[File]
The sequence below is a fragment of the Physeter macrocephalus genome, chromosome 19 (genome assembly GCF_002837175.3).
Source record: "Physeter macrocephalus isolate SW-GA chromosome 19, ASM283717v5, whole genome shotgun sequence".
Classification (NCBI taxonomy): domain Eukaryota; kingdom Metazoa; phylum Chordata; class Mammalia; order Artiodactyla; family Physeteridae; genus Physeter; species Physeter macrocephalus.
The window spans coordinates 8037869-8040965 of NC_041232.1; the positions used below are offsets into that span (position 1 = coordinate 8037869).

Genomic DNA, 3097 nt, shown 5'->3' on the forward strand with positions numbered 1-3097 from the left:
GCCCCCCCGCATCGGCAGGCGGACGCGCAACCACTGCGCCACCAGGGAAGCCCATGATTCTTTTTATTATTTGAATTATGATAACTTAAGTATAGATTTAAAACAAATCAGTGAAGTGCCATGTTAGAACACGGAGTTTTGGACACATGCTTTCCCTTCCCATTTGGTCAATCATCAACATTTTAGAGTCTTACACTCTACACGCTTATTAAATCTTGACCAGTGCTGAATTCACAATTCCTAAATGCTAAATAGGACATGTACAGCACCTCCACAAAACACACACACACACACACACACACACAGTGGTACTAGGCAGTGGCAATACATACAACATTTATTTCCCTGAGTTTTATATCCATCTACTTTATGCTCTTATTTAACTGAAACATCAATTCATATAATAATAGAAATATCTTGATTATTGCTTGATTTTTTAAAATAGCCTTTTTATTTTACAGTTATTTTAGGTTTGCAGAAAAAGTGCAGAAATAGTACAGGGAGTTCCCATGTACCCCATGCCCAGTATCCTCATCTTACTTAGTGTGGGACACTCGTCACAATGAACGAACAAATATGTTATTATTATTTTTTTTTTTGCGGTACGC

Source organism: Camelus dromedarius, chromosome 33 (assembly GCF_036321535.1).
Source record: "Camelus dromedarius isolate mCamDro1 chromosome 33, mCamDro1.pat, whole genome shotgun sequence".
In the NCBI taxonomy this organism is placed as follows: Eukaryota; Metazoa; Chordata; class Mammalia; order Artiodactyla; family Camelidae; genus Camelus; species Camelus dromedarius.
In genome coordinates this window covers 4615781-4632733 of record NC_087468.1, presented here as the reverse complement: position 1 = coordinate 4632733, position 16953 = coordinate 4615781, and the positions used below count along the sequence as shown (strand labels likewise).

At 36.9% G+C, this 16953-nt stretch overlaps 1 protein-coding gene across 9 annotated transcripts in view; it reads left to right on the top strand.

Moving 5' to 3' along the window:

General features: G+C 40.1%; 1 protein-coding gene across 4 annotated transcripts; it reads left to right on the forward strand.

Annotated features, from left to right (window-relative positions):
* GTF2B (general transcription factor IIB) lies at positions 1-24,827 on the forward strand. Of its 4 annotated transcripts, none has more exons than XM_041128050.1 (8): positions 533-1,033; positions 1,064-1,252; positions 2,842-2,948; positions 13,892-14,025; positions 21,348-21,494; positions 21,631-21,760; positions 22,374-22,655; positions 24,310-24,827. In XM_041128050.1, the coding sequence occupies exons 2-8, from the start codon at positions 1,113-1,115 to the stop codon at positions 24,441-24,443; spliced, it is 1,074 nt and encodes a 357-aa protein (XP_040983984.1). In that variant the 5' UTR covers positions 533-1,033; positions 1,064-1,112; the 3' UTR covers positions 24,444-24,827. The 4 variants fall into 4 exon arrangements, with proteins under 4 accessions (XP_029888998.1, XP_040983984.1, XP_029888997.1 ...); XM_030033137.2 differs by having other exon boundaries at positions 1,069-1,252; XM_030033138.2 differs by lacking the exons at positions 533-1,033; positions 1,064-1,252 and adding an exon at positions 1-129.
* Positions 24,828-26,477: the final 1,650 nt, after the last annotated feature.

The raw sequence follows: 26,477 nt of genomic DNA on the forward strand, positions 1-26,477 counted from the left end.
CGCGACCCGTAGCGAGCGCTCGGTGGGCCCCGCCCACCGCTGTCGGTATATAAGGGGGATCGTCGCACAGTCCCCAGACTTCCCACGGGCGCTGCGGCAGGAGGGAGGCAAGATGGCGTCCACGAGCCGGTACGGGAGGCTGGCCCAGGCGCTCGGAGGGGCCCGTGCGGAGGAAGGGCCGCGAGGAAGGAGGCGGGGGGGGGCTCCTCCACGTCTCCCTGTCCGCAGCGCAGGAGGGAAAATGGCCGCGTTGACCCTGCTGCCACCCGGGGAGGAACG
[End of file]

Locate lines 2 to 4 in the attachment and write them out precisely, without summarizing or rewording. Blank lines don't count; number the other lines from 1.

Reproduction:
Source record: "Physeter macrocephalus isolate SW-GA chromosome 19, ASM283717v5, whole genome shotgun sequence".
Classification (NCBI taxonomy): domain Eukaryota; kingdom Metazoa; phylum Chordata; class Mammalia; order Artiodactyla; family Physeteridae; genus Physeter; species Physeter macrocephalus.
The window spans coordinates 8037869-8040965 of NC_041232.1; the positions used below are offsets into that span (position 1 = coordinate 8037869).